Just A ‘Pretty Girl’. (Living without a personality) (OCT 2013)

Just a pretty Girl (2013)
Just a pretty Girl (2013) By Victoriadeyemi

Season greetings dear readers: it has been ages since I last wrote on my blog. Apologies; I proportion part of the blame on severe writer’s block and the other half on the trauma that came with going back to being a student.

The Ninth sketch form the Black Sketchbook was drawn during my first few weeks at Uni. I have always wanted to be more than just a pretty girl, I could very well handle the days when my mother put me in a dress and tried to make me look pretty for guests or pictures or parties but I always felt constricted and uncomfortable. However the older I grew, the more appealing it was to be just a pretty girl, nothing more, nothing less. I felt like it didn’t help to be deep because depth brought with it a depressing atmosphere; “I was always making the people around me think more than they usually would”. When I did try to be just a pretty girl, I looked in the mirror and it was not me. I was definitely surprised by how long it took me to accomplish ‘the look’,  I was surprised by how different it made me look, but I was mostly surprised by how easily I had caved in. Then I started to think..

What happens when you are no longer conceived as a pretty girl?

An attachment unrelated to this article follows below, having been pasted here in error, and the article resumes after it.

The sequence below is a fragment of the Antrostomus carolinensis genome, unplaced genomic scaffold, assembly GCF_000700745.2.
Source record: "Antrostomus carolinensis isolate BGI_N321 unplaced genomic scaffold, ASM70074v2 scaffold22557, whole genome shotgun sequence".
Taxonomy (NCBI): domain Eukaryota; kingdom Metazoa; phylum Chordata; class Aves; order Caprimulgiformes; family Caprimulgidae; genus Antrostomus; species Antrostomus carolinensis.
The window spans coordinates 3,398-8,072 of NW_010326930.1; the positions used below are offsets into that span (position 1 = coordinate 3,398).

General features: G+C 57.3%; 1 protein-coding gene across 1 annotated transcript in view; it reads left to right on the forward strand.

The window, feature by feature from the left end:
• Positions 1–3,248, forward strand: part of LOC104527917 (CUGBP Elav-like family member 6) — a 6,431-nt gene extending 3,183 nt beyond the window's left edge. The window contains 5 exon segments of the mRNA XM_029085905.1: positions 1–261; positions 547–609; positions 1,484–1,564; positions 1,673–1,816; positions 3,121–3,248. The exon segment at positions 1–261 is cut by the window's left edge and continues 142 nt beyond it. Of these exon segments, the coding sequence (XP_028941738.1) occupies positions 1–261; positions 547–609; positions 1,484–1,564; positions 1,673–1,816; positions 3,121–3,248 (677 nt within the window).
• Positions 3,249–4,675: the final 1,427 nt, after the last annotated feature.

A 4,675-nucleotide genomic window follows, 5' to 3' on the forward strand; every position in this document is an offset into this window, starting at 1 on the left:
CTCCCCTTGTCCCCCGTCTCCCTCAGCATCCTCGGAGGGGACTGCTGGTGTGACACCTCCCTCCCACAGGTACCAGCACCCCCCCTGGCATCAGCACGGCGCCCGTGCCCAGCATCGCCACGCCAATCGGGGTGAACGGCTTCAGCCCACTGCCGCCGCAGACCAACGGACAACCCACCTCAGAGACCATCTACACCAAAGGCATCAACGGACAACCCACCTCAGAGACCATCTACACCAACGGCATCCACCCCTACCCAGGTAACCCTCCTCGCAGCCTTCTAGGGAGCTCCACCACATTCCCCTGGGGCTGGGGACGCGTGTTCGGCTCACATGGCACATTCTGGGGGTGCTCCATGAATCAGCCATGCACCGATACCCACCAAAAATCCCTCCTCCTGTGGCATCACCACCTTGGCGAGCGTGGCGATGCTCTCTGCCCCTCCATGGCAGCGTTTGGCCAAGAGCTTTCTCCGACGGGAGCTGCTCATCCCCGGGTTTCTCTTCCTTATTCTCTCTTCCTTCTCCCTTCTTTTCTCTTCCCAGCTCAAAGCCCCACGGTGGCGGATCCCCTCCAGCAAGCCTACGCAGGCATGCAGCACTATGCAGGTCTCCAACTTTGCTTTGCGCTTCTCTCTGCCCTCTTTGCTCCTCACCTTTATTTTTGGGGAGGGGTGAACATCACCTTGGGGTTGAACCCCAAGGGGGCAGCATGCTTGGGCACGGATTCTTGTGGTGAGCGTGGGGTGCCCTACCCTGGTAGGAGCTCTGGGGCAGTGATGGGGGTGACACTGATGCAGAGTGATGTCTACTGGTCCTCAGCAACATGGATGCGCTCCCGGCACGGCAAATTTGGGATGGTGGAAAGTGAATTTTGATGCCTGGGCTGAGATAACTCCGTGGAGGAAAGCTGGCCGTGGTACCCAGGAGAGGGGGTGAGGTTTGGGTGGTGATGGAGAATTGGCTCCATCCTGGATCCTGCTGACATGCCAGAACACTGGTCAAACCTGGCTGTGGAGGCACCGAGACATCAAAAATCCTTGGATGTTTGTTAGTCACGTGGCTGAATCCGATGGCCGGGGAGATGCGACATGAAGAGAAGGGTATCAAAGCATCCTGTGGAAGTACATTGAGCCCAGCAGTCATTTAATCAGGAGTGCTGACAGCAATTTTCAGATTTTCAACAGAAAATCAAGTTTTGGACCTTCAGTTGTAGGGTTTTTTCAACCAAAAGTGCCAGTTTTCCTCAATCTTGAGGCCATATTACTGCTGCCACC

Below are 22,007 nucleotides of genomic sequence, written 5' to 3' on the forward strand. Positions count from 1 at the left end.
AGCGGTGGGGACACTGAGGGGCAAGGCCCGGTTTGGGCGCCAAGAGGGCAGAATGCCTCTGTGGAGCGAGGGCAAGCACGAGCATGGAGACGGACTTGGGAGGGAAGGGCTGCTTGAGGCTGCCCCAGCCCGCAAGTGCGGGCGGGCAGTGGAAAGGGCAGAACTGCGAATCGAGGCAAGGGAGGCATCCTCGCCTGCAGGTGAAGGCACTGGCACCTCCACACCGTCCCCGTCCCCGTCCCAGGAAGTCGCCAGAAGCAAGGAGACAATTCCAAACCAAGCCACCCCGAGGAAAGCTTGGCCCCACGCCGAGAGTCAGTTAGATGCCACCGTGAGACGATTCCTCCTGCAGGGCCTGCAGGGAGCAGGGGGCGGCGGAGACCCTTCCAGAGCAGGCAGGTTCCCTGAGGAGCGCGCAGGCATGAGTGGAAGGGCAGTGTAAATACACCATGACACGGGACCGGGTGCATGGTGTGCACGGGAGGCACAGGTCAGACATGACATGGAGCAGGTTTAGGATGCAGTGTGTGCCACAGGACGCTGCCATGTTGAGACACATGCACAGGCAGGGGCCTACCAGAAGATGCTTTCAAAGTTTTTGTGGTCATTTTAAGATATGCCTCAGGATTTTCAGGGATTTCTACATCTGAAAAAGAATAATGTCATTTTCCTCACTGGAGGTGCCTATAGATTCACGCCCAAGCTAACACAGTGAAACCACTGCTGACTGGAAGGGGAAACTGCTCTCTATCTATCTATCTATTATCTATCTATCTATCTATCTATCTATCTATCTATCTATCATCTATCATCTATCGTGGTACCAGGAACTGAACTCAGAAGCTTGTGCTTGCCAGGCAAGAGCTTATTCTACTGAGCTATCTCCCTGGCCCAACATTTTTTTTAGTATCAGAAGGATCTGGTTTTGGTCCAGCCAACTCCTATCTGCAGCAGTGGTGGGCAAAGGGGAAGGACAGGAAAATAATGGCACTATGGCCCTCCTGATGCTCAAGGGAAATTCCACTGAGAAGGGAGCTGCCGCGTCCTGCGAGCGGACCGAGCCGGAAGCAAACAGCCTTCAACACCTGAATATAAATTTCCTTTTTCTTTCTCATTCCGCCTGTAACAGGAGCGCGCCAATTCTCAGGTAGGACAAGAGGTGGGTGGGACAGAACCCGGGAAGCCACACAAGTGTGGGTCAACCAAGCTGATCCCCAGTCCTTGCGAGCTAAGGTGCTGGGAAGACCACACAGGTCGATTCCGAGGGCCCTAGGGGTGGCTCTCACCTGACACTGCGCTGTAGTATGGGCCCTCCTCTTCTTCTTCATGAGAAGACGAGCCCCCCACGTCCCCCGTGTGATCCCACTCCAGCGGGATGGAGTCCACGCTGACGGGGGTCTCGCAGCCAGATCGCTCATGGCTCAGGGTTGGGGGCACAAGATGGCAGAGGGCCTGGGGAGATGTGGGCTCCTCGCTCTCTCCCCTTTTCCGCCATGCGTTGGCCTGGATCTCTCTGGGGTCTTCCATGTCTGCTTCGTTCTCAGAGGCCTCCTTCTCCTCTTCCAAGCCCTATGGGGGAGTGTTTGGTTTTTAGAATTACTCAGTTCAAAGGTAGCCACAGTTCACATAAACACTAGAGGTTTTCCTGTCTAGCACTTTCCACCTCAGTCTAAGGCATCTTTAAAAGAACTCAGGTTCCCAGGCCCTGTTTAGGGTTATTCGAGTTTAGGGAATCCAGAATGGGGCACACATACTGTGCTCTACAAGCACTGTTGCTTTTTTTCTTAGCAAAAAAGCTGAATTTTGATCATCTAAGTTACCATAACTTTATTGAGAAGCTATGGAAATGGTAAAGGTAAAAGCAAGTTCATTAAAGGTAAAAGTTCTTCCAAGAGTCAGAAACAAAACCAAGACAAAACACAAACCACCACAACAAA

What happens when your charm fades and your face is no longer bright?

What happens when you grow old and your back starts to hunch over, you can no longer walk in those stylish heels, and your face is covered in wrinkles and your hair is white and people are no longer drawn to you?

What happens when you start to feel irrelevant and imperfect in a society where the standards are so high?

How far would you go to feel like a pretty girl again?

After all that thinking I laughed because I realized that none of this actually matters If I continue to just be myself.

The Ninth sketch isn’t one of my favorites but I think she definitely nailed the expression I had when I looked in the mirror, surprised but also subtle hint of disappointment. Back then I seldom used coal in my drawings, but I did here. Perhaps I did it as a reflection of my sudden willingness to try new things. I don’t know.


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